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# Find the solution u(r, ) of Laplaces equationurr + (1/r)ur

ISBN: 9780470458310 168

## Solution for problem 5 Chapter 10.8

Elementary Differential Equations and Boundary Value Problems | 10th Edition

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Elementary Differential Equations and Boundary Value Problems | 10th Edition

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Problem 5

Find the solution u(r, ) of Laplaces equationurr + (1/r)ur + (1/r2)u = 0outside the circle r = a, that satisfies the boundary conditionu(a, ) = f(), 0 < 2,on the circle. Assume that u(r, ) is single-valued and bounded for r > a.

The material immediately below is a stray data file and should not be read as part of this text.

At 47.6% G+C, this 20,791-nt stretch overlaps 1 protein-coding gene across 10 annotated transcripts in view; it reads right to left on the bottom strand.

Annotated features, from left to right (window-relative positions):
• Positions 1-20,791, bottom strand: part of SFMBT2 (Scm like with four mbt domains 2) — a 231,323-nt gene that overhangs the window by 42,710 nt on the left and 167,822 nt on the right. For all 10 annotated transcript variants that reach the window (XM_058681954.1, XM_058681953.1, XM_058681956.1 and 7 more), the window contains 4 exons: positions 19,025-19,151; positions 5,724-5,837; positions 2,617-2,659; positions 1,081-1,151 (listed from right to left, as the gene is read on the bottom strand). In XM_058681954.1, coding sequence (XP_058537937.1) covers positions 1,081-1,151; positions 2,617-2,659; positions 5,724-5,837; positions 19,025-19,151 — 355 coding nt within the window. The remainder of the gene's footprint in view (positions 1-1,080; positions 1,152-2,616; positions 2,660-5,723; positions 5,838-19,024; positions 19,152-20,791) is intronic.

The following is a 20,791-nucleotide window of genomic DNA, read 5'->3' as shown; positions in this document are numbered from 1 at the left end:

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Industrial Notes 01/08/2016 ▯ Notes 1/08/16  Smart goal o S: Specific o M: Measurable o A: Attainable o R: Relevant o T: time bound ▯ Try and get notes from 1/11/16  4 primary goals of industrial psychology o describe o explain o predict o control  Talked about what industrial psychology is  Focused on prediction, who can preform behaviors ▯ Notes 1/13/16  Evidence-Based I-O Psychology o I-O psychologists have become increasingly focused on making evidence-based decisions in their work in organizations o This includes using a decision-making process that combines critical thinking with use of best available scientific evidence o I-O psychologists are well positioned to develop and utilize evidence-based practices as they have adopted the scientist- practitioner model to guide the field o Making sense of data and evidence is very important and how you put these things together to make an informed decision  Your gut/intuition is a very poor predictor of success  How This Course Can Help youst o Knowledge about 21 century workplace  Course will address issues such as selection, performance evaluation, and training  Exercise o How can the jobless be brought back into the workforce How effective are welfare-to-work programs which require work in return for government subsidies What can be done to increase the probability of today’s welfare recipient becoming tomorrow’s full-time employee Does paying welfare recipients less than minimum wage increase or decrease the likelihood of moving from welfare to full-time work o (Higher sense of well being benefits society as a whole) o Plan: For people who do want to work, need to influence the government to implement but organizations need to comply and be open to placing these persons in positions in things such as the welfare-to-work programs. To increase the probability of today’s welfare becoming tomorrow’s full time employee its important to motivate people to want to be better ▯ Notes 1.15.16  Module 1.2: The Past, present, and future of I-O psychology o The past- Important Dates/Events in I-O Psych o The present- Demographics and Career Paths o Future Challenges to I-O Psychology  Brief History of I-O Psychology o 1876-1930  Huge Munsterburg, James McKeen Cattell, Walter Dill Scott & Walter Van Dyke Bingham( really trying to focus on access qualities of people that would cause them to be strong performers in the workplace)  World War 1: Army Alpha(literate) and Army Beta(illiterate) Tests, Wanted Smartest People to be the officers, in charge of others, not on the front lines, but we didn’t know how to do this at this time. We needed a systematic way to test large groups of people in order to place them into jobs, duties, positions, etc.  1917-First Ph.D. In I-O awarded to Lillian Gilbreth  Research in time and motion study Human Engineering  1930-1964  Hawthorne Studies(trying to alter the environment to make it better for people to perform. What ended up causing productivity was that the people knew they were being watched whether the light got better or worse. Increases the desire to do better when being observed), Human Relations(we have this opportunity to influence peoples behaviors in the Human Relations Movement below)  Human Relations movement  Theories of motivation  Emotional world of the worker  Studies of job satisfaction  WWII  Back to the idea that we have to accurately asses people and place them in the right position. We started to find interesting trends that we had very waspish organizations, especially in the upper levels. White, male, Anglo-Saxon. The selection practices weren’t being fair, however.  Civil Rights Act of 1964 and Title 7- you cannot discriminate against people of color, religion, etc.  Title VII Specified demographic groups to be protected from employment discrimination  Groups name in 1964 o Race o Color o Gender o National Origin o Religion  2 additional protected groups added later o ADEA (age) persons 40 and older 1967 o ADA (disability) 1990 ▯ Notes 1/20/16  Demographics of I-O Psycholog o In 2000, I-O psychologists represented about 6% of all APA members o In 2000, 30% of I-O Psychologists in APA were women o Average salaries  Ph.D. in I-O psychology: \$90,000  Masters in I-O psychology: \$67,000  Preparing for a Career o Education and training o Getting into a graduate program  Consideration of GPA and GRE scores  Relevant coursework, ex: Statistics  More emphasis on coursework than major  Challenges in I-O in 21 century o I-O psychology needs to be  Relevant  Useful  Grounded in the scientific method  Multicultural and Cross-Cultural Issues in I-O psychology (We lived in a globalized world so certain techniques wont work universally) o Multiculturalism  Culture defined  System in which individuals share meaning and common ways of viewing events and objects  Sharing of meanings and interpretations o Why should multiculturalism be important to you  Why is multiculturalism important for I-O psychology  Issues surrounding the global economy  Theory of Cultural Influence (hofstede)  Things are very different depending on the countries in terms of the following things o Table 1.5 look in book  Individualism/collectivism: the degree to which individuals are expected to look after themselves versus remaining integrated into groups (usually the family)  Power distance: The degree to which less powerful members of an organization accept and expect an unequal distribution of power  Uncertainty avoidance: the extent to which members of a culture feel comfortable in instructed situations  Masculinity/femininity: the distribution of emotional roles between the genders, with the masculine role being seen as “tough” and the feminine role seen as “tender.” Masculine cultures tend to emphasize accomplishment and technical performance, while feminine cultures tend to emphasize interpersonal relationships and communication  Long-term versus short-tern orientation: The extent to which members of a culture expect immediate versus delayed gratification of their material, social, and emotional needs( ex. US seems to be very short-term focused like profit this quarter, this year, today, etc.)  (Assignment on Culture) ▯ Notes 1/25/16 st  Work in the 21 Century Chapter 2  Methods and Statistics in I-O Psychology  New Assignment: Go back into LMX and set a new goal for myself( Goal Title 364 Test 1: Master material from 1 and 2) o Module 2.1 Science  What is Science  Approach that involves the understanding, prediction, and control of some phenomenon of interest  Science has common methods  Science is a logical approach to investigation  Based on a theory, hypothesis, or basic interest  Science depends on data  Gathered in a laboratory or the field o Common Methods Continued  Research must be communicable, open and public  Researched published in journals, reports or books  1). Methods of data collection described  2). Data reported  3). Analyses displayed for examination  4). Conclusions presented o Common Methods Continued  Scientists set out to disprove theories or hypotheses  Goal: Eliminate all plausible explanations except one  Scientists are objective  Expectation that researches will be objective and not influenced by biases or prejudices. o Role of Science in Society  Expert witnesses in a lawsuit  Permitted to voice opinions about organizational practices  Often a role assumed by I-O Psychologists o Module 2.1. continued  Why do I-O psychologists engage in research  Better equip HR professionals in making decisions in organizations  Provide an aspect of predictability to HR decisions o Research Designs, o 3 different techniques we can use to test the hypotheses we have  Experimental  Random assignment of participants to conditions  Conducted in a laboratory or the workplace  Non-experimental  Does not include manipulation or assignment to different conditions  2 common designs o observational design: observes and record behavior o survey/questionnaire design (most common) o (You don’t have any control over the environment and haven’t manipulated anything either)  Quasi-experimental  Non-random assignment of participants to conditions o Methods of Data Collection  Quantitative methods  Rely on tests, rating scales, questionnaires, and physiological measures  Yield results in terms of numbers  Qualitative methods  Includes procedures like observation, interview, case study, and analysis of written documents  Generally produce flow diagrams and narrative descriptions of events/ processes  Not mutually exclusive (which is better)  Triangulation  Examining converging information from different sources (qualitative and quantitative research) o Generalizing in research ( need to be able to generalize something for the entire population from a subset or sample of the population with the goal to be able to generalize out to the broader population)  Generalizability:  Application of results from one study or sample to other participants or situations  The more areas a study includes, the greater its generalizability  Every time a compromise is made, the generalizability of results is reduced  Of the key features of generalizability is sampling  Sampling Domains for I-O Research  (Figure 2.1 Sampling Domains for I-O Research)  Characteristics to consider  Participants, job titles, time, organizations o Control in research  Experimental control  Eliminates influences that could make results less reliable or harder to interpret  Statistical control  Statistical techniques used to control for the influence of certain variables ▯ Notes 1/27/16  Describing a Score Distribution o Variability  Standard deviation o Lopsidedness or skew (when there are a lot of scores at one end and less at the other instead of the “normal” distribution”  Mean is affected by high or low scores, median is not  Mean pulls in direction of skew o We have a histogram with a distribution of scores o Normal distribution, tails of the distribution o Correlation coefficient can range from -1 to 1 o How strongly are two variables related  What dictates the strength  How close the correlation coefficient is to 1 or -1 o Correlation does not equal causation  Ex positive correlation between ice cream consumption and murder ▯ Notes 1/29/16 – Test will have 50 multiple choice questions  Scatterplots of various degrees of correlation o The closer the dots are to the line the stronger the correlation  Curvilinear  Multiple Correlation o Multiple correlation coefficient  Overall linear association between several variables and a single outcome variable  Module 4: Interpretation o Reliability  Consistency or stability of a measure  Test-retest reliability  Calculated by correlating measurements taken at Time 1 with measurements taken at Time 2 o Continued  Equivalent forms of reliability  Calculated by correlating measurements from a sample of individuals who complete 2 different forms of the same test  Internal consistency  Assesses how consistently items of a test measure a single construct o Continued  Inter-rater reliability( basically have 2 people rate the same construct or idea)  Can calculate various statistical indices to show level of agreement among raters  Values in the range of .70 to .80 represent reasonable reliability  Generalizability Theory  Simultaneously considers all types of error in reliability estimates o Validity  All about accuracy, does this conclusions accurately reflect what we think it does  Whether measurements taken accurately and completely represent what is to be measured  Criterion-Related Validity  Correlate a test score (predictor) with a performance measure; resulting correlation often called a validity coefficient  Two ways to predict  Predictive validity design Time lag between collection of test data and criterion data Test often administered to job applicants o ▯ Notes for Exam 2 ▯ 2/3/16 ▯ Individual Differences and Assessment  Introduction to Individual Differences o Dissimilarities between or among 2 or more people  Background o 1890- Cattell and concept of “Mental Test” o Different psychology o Psychometrics o World War 1 and intelligence tests o “g” or general mental ability  Varieties of Individual Differences o Cognitive ability and the g-ocentric model o Physical ability, o Personality, personable/outgoing o Interests reading, sports, politics o Knowledge, intelligent but because hardworking o Emotion, flexible,  All of the individual difference domains we have bring about behavior in organization and outcomes  Fundamental Assumptions in Applying Individual Differences Model o Adults have variety of attributes that are relatively stable over a period of time o People differ with respect to those attributes o Relative differences among people on these attributes remain even after training o Different jobs require different attributes o These attributes can be measured (KSAOs)  KSAO is an acronym for knowledge, skill, ability, and other characteristics ▯ Notes 2/5/16 ▯ Broad Categories that cause our behaviors  Disposition and Situation  Human Attributes o Taxonomy of abilities  Fleishman’s taxonomy of 52 abilities-divided into broad categories of:  Cognitive abilities  Physical abilities  Perceptual-motor abilities  Cognitive abilities: Definitional Issues in Intelligence  Many people consider the terms intelligence, IQ, cognitive ability, and mental ability to be synonymous for one another. We will make some distinctions:  IQ is a historical term that stands for “intelligence quotient”; term is popular with laypersons but is generally not used by scientists  Mental ability and cognitive ability are current terms that scientists often use interchangeably  Cognitive ability and mental ability often refer to specific abilities such as memory or reasoning; intelligence refers to general intellectual capacity (often called “g” for GMA)  Cognitive abilities  Intelligence as “g”  Involves the ability to reason, plan, solve problems, comprehend complex ideas, and learn from experience  Is “g” important at work Yes  Intelligence (or “g”): broad general capability describes persons ability to learn from experiences  Increase in job complexity= increase in predictive value of general intelligence tests  Carroll’s Hierarchical Model  More specific  Is it possible that you could have really strong fluid intelligence and really weak crystalized intelligence  Fluid intelligence  Crystallized intelligence  General memory  Visual perception  Auditory perception  Retrieval ability  Cognitive speediness  Sensory Abilities  Vision, touch, taste, smell, hearing, kinesthetic feedback ▯ Notes 2/8/16 ▯ Ability: capacity to learn something ▯ Determined by genes  Model of Physical Abilities: Hogan’s General Factors o Muscular Strength, Cardiovascular endurance, movement quality o Then broken down into more specific categories o See chart Figure 3.3  Psychomotor Abilities o Also called sensorimotor or motor abilities o Physical functions of movement, associated with coordination, dexterity and reaction time  Arm-hand steadiness  Manual dexterity  Finger dexterity  Control precision  Response orientation  Rate control  Reaction time  Wrist-finger speed  Table 3.1. The Five Factor Model (Based on Digman 1990) IMPORTANT FOR TEST , Important in personality psychology o Factor:  Conscientiousness: Responsible, prudent, persistent, planful, achievement oriented  Extraversion: Sociable, assertive, talkative, ambitious, energetic  Agreeableness: Good-natured, cooperative, trusting, likable, friendly  Emotional Stability: Secure, calm, poised, relaxed (also called neurotism)  Openness to experience: curious, imaginative, independent, creative  OCEAN for acronym or CANOE o One that best predicts your behavior in the work setting is conscientiousness  Sometimes this can be a problem in the workplace if you are “too careful” because in this way you will get nothing done if you are too careful  Talking about behavioral tendencies with personalities  Some jobs might desire certain tendencies more so than others  It can be very difficult to capture data on personality  Practical issues associated with personality measures o Faking  Self-presentation(how you present yourself to others, this can be very intentional and wear a “mask” in order to present yourself in a different light than your real personality)  Social desirability(bias that we all have where we want to figure out how we are supposed to behave, and then respond by behaving in this particular manner)  Does faking really matter  Additional Proposed Individual Differences o Skills  Practiced Acts  Technical and non-technical o Knowledge  Collection of discrete but related facts and information about a particular domain  Tacit knowledge “Street smarts”  Procedural knowledge knowing “how” (knowing how to do something)  Declarative knowledge  knowing “that” (what we are all picking up right now in class, learning facts, etc.) ▯ Missed Notes on 2/10/16 ▯ ▯ Notes 2/12/16  Cognitive Ability Tests continued (used in NFL testing) o Wonderlic Personnel Test (WPT)  Tests of specific abilities o Bennett Test of Mechanical Comprehension o Spatial Relations Tests for Firefighters o Physical Ability Tests for Firefighters ▯ Notes 2/15/16  Personality o Screen-out tests  Identify psychopathology  Generally used for positions of public trust  May only be administered after offer of employment  Best known example is the MMPI o Screen-in tests  Identify normal personality  May be administered as pre-employment tests  Examples include HPI, NEO-PI, PCI o Emotional intelligence  Controversial construct: Little agreement on definition or how to measure it  Ability-based EI measures have lower overlap with Big 5 personality measures, whereas self-report EI measures overlap strongly with Big 5  Integrity Testing o Overt Integrity Test  Asks questions directly about past honesty behavior (stealing, etc.) as well as attitudes toward various behaviors (employee theft, etc.) o Personality Based Integrity Test  Test that infers honesty and integrity from questions dealing with broad personality constructs (conscientiousness, reliability, and social responsibility) o Examples of Overt and Covert Integrity Test Items  Overt Items  There is nothing wrong with telling a lie if no one suffers any harm (True or False)  How often have you arrived at work under the influence of alcohol  Do your friends ever steal from their employers  Covert or Personality-Based Items  Do you like taking risks  Would your friends describe you as impulsive  Would you consider challenging an authority figure ▯ Notes 2/17/16  Interviews o Structured Interviews o Situational Interviews o Unstructured interview o Tend to cover job knowledge, abilities, skills, personality, and person-org. fit  Unstructured Interview o Less formal, kind of talk about yourself, etc. Not a set way of asking questions o Very low validity coefficient, do not predict job performance very well  Structured o Designed to ask the exact same question of the candidates o A lot of information contained o Questions designed to capture a specific set of content o 2 major types  Behavioral Descriptive Interview BDI  Asking about a behavior you have engaged in in the past to predict future performance  Situational Interviews SI  More future oriented  Assessment Centers o Collection of procedures used for evaluation, often for possible promotion o Typical Characteristics  Done in groups  Assessed by groups  Multiple methods of assessment employed  Assessment centers have “feel” of relevance  Work Sample Tests o Measure job skills by taking samples of behavior under realistic, job-like conditions o Examples: Chic fil A  Situational Judgment Tests o Present candidate with written scenario, then ask candidate to choose best response from series of alternatives o Important Characteristics  Job-related  Well-accepted by test takers  Reduced adverse impact compared to other devices  Grades and Letters of Recommendation o May be able to predict job offers, but not job success ▯ Notes 2/29/16 ▯ Chapter 5, Performance Management  Basic Concepts in Performance measurement o Uses for performance information  Criterion Data  Employee Development  Motivation/satisfaction  Rewards  Promotion  Layoff Types of Performance Data  Objective  Personnel  Judgmental o Performance Measurement Cont  Relationships among performance measures  Hands-on performance measures  Employee engages in work-related tasks  Include carefully constructed simulations  Walk-through testing  Employee describes in detail how to do a job  Electronic performance monitoring  Commercial driving fleets  Improving performance  Computer usage at work  Worker Attitudes  What steps should employers take to improve attitudes o Performance Management  Emphasizes link between individual behavior and organizational strategies and goals  3 Components of Performance Management  Definition of performance  Actual measurement process  Communication between supervisor and subordinate about individual behavior and organ. Expectations o Perceptions of Fairness in Performance Measurement  Factors associated with fairness measurement  Appraisal frequency positively related to fairness perceptions  Joint planning with supervisor to eliminate weaknesses enhances fairness perception  Supervisor’s knowledge of duties of person being measured  Supervisor’s knowledge of actual performance of person being rated  Distributive justice  Fairness of outcomes related to decisions ▯ Notes 3/04/16  Performance Ratings o Trait ratings-a warning  E.g. I am aloof, abrasive o Task-based ratings  Effectiveness of employee in accomplishing duties  Most easily defended in court o Critical incidents method  Examples of critical behaviors that influence performance o Structural characteristics of performance rating scale  Extent to which duty/characteristic being rated is behaviorally defined  Extent to which meaning of response categories is defined  Degree that person interpreting ratings can understand response that rater intended  Rating Formats o Graphic rating scales (most common)  Graphically display performance scores running from high to low o Checklist  List of behaviors presented to rater who places a check next to items that best (or least) describe the ratee o Weighted Checklist  Included items have assigned values or weights o Forced-Choice Format  Require that the rate choose two statements out of four that could describe the ratee o Behaviorally anchored rating scales (BARS)  Rating format that includes behavioral anchors describing what the worker has done, or might be expected to do, in a particular duty area o Behavior Observation Scale  (Almost never-almost always)  Employee Comparison Methods o Involve the direct comparison of 1 person with another o Simple Ranking  Employees ranked from top to bottom according to assessed proficiency o Paired Comparison  Each employee in a group is compared with each other individual in the group o Useful in making layoff or downsizing decisions o Feedback is difficult because there is no clear standard of performance o Difficulty in comparing individuals in different groups Notes 3/07/16  Module 3: Performance Rating-Process o Rating sources  Supervisors  Most common information source  Many actively avoid evaluation and feedback  Gets rating of maximal performance  Peers  More likely to know about a worker’s typical performance  Conflict of interest likely when competing for fixed resources  Self-ratings  Discussion of ratings with supervisor increases perceptions of procedural fairness  Potential for distortion and inaccuracy  Minimized with supervisor discussion  Conflict of interest if used for administrative purposes  Subordinate ratings  Customer ratings o 360 degree systems  collect and provide an employee with feedback that comes from many sources  often used for feedback and employee development  Use it when you want to grow, develop yourself  Would not use a 360 feedback for promotions or making decisions about employees( lack of consistency/reliability) o Rating distortions ****(Study guide)  Central tendency error  Raters choose mid-point on scale to describe performance when more extreme point is more appropriate  Leniency-severity error  Raters are unusually easy or harsh in their ratings  Halo error  Same rating is assigned to an individual on a series of dimensions, causing the ratings to all be similar; lack of identification of strengths and weaknesses  A “halo” surrounds the ratings o Rater Training  Some distortions (errors) may be corrected through training  Administrative training  Important for uncommon rating systems (e.g., BARS-Behaviorally anchored rating scale) or if 1 or more structural characteristics are deficient  Psychometric training  Makes raters aware of common rating errors in hopes of reducing such errors  Frame of reference training  Based on assumption that rater needs context for providing rating  Basic steps o 1. Provide information about multidimensional nature of performance o 2. ensure raters understand meaning of scale anchors o 3. engage in practice rating exercises of standard performance o 4. provide feedback on practice exercise o Reliability and validity of Performance ratings ***(Study guide)  Reliability  Currently the subject of lively debate  Inter-rater reliability considered poor but this isn’t necessarily bad considering each rater relies on a different perspective  Validity  Depends on manner by which rating scales were conceived and developed  Social and Legal Context of Performance Evaluation o Motivation to rate  Suggestion that raters use process as a means to an end, either personal or organizational  Performance appraisal as a goal-directed activity with 3 stakeholders  Rater goals  Task performance  Interpersonal  Strategic  Internalized  Ratee goals  Information gathering  Information dissemination  Organizational goals  Between-person uses  Within-person uses  Systems-maintenance uses ▯ Notes 3/9/16  Biases we see o Halo, central tendency, leniency-severity  Goal Conflict o When single system is used to satisfy multiple goals from different stakeholders, rater must choose which goal to satisfy before assigning a rating o Possible Solutions  Use multiple performance evaluation systems  Obtain involvement of stakeholders in developing the system  Reward supervisors for accurate ratings  Performance Feedback o Problematic when same information is used for multiple purposes o Feedback (especially negative) should be stretched over several sessions o “Praise-criticism-praise sandwich” o Employee more likely to accept negative feedback if he/she believes  Supervisor has sufficient “sample” of subordinate’s actual behavior  Supervisor and subordinate agree on subordinate’s job duties  Supervisor and subordinate agree on definition of good and poor performance  Supervisor focuses on ways to improve performance o “Destructive Criticism”  feedback that is cruel, sarcastic, and offensive  usually general rather than specific  often directed toward personal characteristics of employee  leads to anger, tension, and resentment on part of employee  apology best to repair damage of such criticism o Performance Evaluation and the Law  Ford motor company and its forced distributing rating system  Evaluators were required to place managers into performance categories based on predetermined percentages  Ford sued by managers and eventually paid over 10 million to litigants  ▯ Staffing Decisions  Conceptual Issues in Staffing o Associated with recruiting, selecting, promoting, and separating employees  Sequential View of the Staffing Process o (Look at PowerPoint’s)  Impact of Staffing Practices on Firm Performance o High performance work practices  Include use of formal job analyses, selection rom within for key positions, and use of formal assessment devices for selection o Staffing practices have positive associations with firm performance  Stakeholder Goals in the Staffing Process o Line Managers o Co workers o Applicants ▯ Notes 3/23/16  Evaluation of Staffing Outcomes o Validity: Accurateness of inferences made based on test or performance data o Validity designs:  Criterion-related  Content-related  Construct-related o How are you going to support implementing o Recruiting, hiring, terminating, o How are you going to demonstrate effectiveness(if they are meeting standards or improving, etc.) o Build a case for utilizing lots of data o Ex: retention rates, criterion related validity o Content validity: am I getting everything within the domain o Construct validity: performance is a construct and is domain specific o Criterion-validity: does our predictor actually result in higher levels of performance ▯ Notes 3/28/16  How to test for criterion-validity o What method have we used to establish the criterion validity  Predictive validity design, o Does EQ actually predict performance o Look at the relationship between our outcome and our predictive variable.  Criterion validity types, main difference is time when the tests are administered o Concurrent validity: outcome, time 1, predictor time 1 o Predictive validity: predictor, time 1, outcome time 2  How can validity be used to assess the effectiveness of decisions that are made  Criterion related validity shown using scatterplots o If youre above the score(mean), we are going to consider hiring you, if you are below the score(mean), we are not going to consider hiring you at all o Look at scatterplots on powerpoint  Concept of IQ is a construct, something that we build in our mind  Athletic examples o Baseball: ▯ Notes 3/30/16  Validity continued  Baseball performance is a construct o Within there are multiple things that need to happen in order to perform well o If you leave out a major component such as hitting, it affects the content validity  A construct that could predict performance would be baseball knowledge  Criterion: use observations about baseball knowledge to make predictions about specific behaviors I am going to see on the baseball field  How do we establish construct validity o Look for construct that would be theoretically similar and dissimilar. Ie. Baseball and pageants: dissimilar, baseball and football: similar  Selection Ratio (SR) o Selection Ratio  Index ranging from 0 to 1 that reflects the ratio of available jobs to applicants  SR= n/N  n= number of available jobs  N= number of applicants assessed  4 outcomes possible  False Positive  Applicant accepted but performed poorly  False negative  Applicant rejected but would have performed well  True positive  Applicant accepted and performed well  True negative  Applicant rejected and would have performed poorly ▯ Missed class 04/01/16  Cut score of cutoff score o Specified point in distribution of scores below which candidates are rejected o Raising cut score will score will result in fewer false positives but more false negatives o Strategy for determining cut score depends on situation  Establishing cut scores o Criterion-referenced cut scores  Consider desired level of performance and find test score corresponding to that level o norm-referenced cut score  based on some index of test-taker’s scores rather than any notion of job performance  Utility Analysis o Assesses economic return on investment of HR interventions like staffing or training o Utility analysis can address the cost/benefit ratio of one staffing strategy versus another ▯ Notes 04/04/16  Utility Analysis o Includes consideration of the base rate, which is the percentage of the current workforce performing successfully  If performance is already high, then new staffing system will likely add little to productivity o Utility analysis calculations can be very complex  Practical issues in Staffing o Staffing model  Comprehensiveness  Enough high quality information about candidates to predict likelihood of their success (important to establish strengths and weaknesses)  Compensatory  Candidates can compensate for relative weakness in one attribute through strength in another one, providing both are required by job o Combining Information  Clinical decision-making  An expert uses judgment to combine information and make decisions about relative value of different candidates  Statistical decision making  Combines information according to a mathematical formula  Using multiple predictors to choose a candidate (look at chart in powerpoint) o Combining info continued  Hurdle systems of combining scores  Non-compensatory strategy:  Individual has no opportunity to compensate at later stage for low score in earlier stage  Establishes series of cut scores  An approach we can use to widdle down the amount of applicants we have  Doesn’t allow for a strength to make up for a weakness  i.e. cutting off people who don’t have at least 5 years experience  compensatory approach  multiple regression analysis  results in equation for combining test scores into a composite based on correlations of each test score with performance score  cross-validation  regression equation developed on first sample is tested on second sample to determine if it still fits well ▯ Notes 4/11/16 ▯ Chapter 7  Foundations of Training and Learning o Training  Systematic acquisition of skills, concepts, or attitudes resulting in improved performance in another environment  Basic foundation for training programs is learning o Learning  Relatively permanent change in behavior and human capabilities produced by experienced and practice o 3 broad categories of learning outcomes  cognitive outcomes  skill-based outcomes  affective outcomes-deal with motivation, choose to invest in a behavior for the feeling it is going to give us  training can enhance our performance if we believe the training is going to increase the likelihood that it will increase the positive outcomes  increases our confidence, and expectancy o organizations desire increased performance o Performance  Actions or behaviors relevant to organization’s goals; can be measured in terms of each individual proficiency  Can often be directly observed  We assume learning takes place from observing performance o Training, learning, and performance  Training increases probability of learning, and learning increases probability of better job performance o Goldstein and Ford’s (2002) training model o Training needs analysis  3-step process  organizational analysis  examines organizations goals, available resources, and organizational environment to determine where training should be directed  takes into account of organization and its submits  task analysis  examines what employees must do to perform job properly  can consist of o developing task statements o determining homogenous task clusters o identifying KSAOs required for job  May also include assessment of competencies  person analysis  identifies which individuals within organization should received training and what kind of instruction they need  assessments of trainee personality, ability, and experience increasingly being used as part of needs analysis  required to develop systematic understanding of where training is needed (organizational), what needs to be trained (task), and who will be trained (person)  Learning process in training o Trainee characteristics  Goal orientation  Performance orientation  Concerned with doing well-stand out from everyone else  Mastery orientation  Concerned with increasing competence- goal is to develop and to grow  Experience level  Trainee motivation  Trainee readiness o Performance and Mastery Approach and Avoid o Performance- focused on an outcome that you get for your behavior (can perform to avoid getting an F or perform to try to get an A(approach))  Avoid F  Approach A o Mastery  Avoid  Approach o Mastery goal orientation, then failure=an opportunity to learn from these mistakes o Goal orientations have a dramatic effect on desire and willingness to learn ▯ Notes 4/13/16  Learning and Motivational Theories Applied to Training o Reinforcement Theory  Learning results from association between behaviors and rewards  Positive reinforcement- adding something positive in response to a behavior  Desired behavior followed by reward  Negative reinforcement- already a negative stimulus, engage in a behavior to remove the stimulus. Ex. Headache, take an advil, popping the pill is the behavior, pill removes the headache and then the next time you have a headache, you take another pill. Stimulus, behavior, consequence or result  Behavior modification  Simple recognition and feedback can be effective in increasing performance  Positive and Negative punishment  Positive punishment o Getting spanked when a kid lie, adding an undesirable stimulus in order to prevent something from happening again  Negative punishment o Removing a positive stimulus, i.e. removing recess from a child who has gotten in trouble  Big Bang Example, the water spraying and electroshock would not be negative reinforcement but instead positive punishment o Social learning theory proposes that there are many ways to learn including:  Behavioral modeling  1. Observe actual job incumbents demonstrate positive modeling behaviors  2. Rehearse before using role-playing  3. Receive feedback on rehearsal  4. Try behavior on the job o Cognitive and Social Learning Theory  Broad approach including:  Self-efficacy  Belief in one’s capability to perform- your confidence is a key predictor of your success or performance  Goal setting  Specific, difficult goals direct attention and improve performance  Feedback  Knowledge of results of one’s actions  Enhances motivation, learning, and performance ▯ Notes 4/15/16  Principles of Learning o Active practice  Actively participating in training/work tasks o Automaticity  Occurs when tasks can be performed with limited attention; likely to develop when learners are given extra learning opportunities (overlearning) after they have demonstrated mastery of a task  Fidelity o Extent to which task trained is similar to task required by job  Physical fidelity  Extent to which training task mirrors physical features of task performed on job  Psychological fidelity  Extent to which training task helps trainees develop KSAOs necessary to perform job  Principles of Learning continued o Whole learning  When entire task is practiced at once  More effective when complex task has relatively high organization o Part learning  When subtasks are practiced separately and later combined  More effective when complex task has low organization  E.g., surgeons and pilots o Massed practice  Individuals practice task continuously and without rest (e.g. cramming for test) o Distributed practice  Rest intervals between practice sessions  Generally results in more efficient learning and retention than massed practice  Learning Organizations o Companies that emphasize continuous learning, knowledge sharing, and personal mastery o Additional features  1. Emphasizes problem solving and innovation  2. Develop system that enhance knowledge sharing  3. Encourage flexibility and experimentation  4. Value well-being and development of all employees  5. Encourage employees to find or make opportunities  Module 7.2. Content and Methods of Training o Training methods  4 basic principles  1. Present relevant information and content to be learned  2. Demonstrate KSAOs to be learned  3. Create opportunities for trainees to practice skills  4. Provide feedback to trainees during and after practice o On-Site Training Methods  On the job training  Trainees observe and learn from more experienced employees  Apprenticeship  Formal program used to teach a skilled trade  Job rotation  Employees move to various jobs, departments, or areas of company o Off-site training methods  Classroom lectures  Programmed instruction  Linear programming  Branching programming  Simulators  Controlled reproducibility  Safety considerations  Learning considerations ▯ Notes 4/18/2016  Transfer of Training o Degree to which trainees apply knowledge, skills, and attitudes gained in training to their job  Transfer of training climate o Workplace characteristics that either inhibit or facilitate transfer of training  Horizontal Transfer  Vertical Transfer  Module 7.3 Evaluating training programs o Training evaluation  Systematic collection of descriptive and judgmental information that can be used to make effective training decisions o Several purposes of training evaluations  Training Criteria o Kirkpatrick’s 4-level model  Reaction criteria (level 1) --- Internal Criteria  Learning criteria (level 2) --- Internal Criteria  Both take place in the training environment  Behavioral criteria (level 3) --- External Criteria  Result criteria (level 4) -- External Criteria o Augmented framework of Kirkpatrick’s model  1) Reaction  Affective reactions  Utility judgments  2) Learning  immediate knowledge  Knowledge retention  Behavior/ skill demonstration  3) Transfer  4) Results  Management and Leadership Development o Coaching (question on the test)  Practical, goal-focused form of personal, one-on-one learning for busy professionals  Practical, flexible, targeted form of individualized learning  Specialized Training Programs o Sexual harassment awareness training  Quid pro quo-“ you scratch my back ill scratch yours” and exchange relationship, you do this for me I’ll do this for you or if you don’t do this for me I’ll do this for you, like give a raise, etc.  Hostile working environment- not asking for specific favors, but instead inappropriate behavior that makes the employee to feel uncomfortable o EEOC encourages following steps: what you can do to eliminate or reduce sexual harassment  Clearly communicate a zero tolerance policy  Establish an effective grievance process  Take immediate and appropr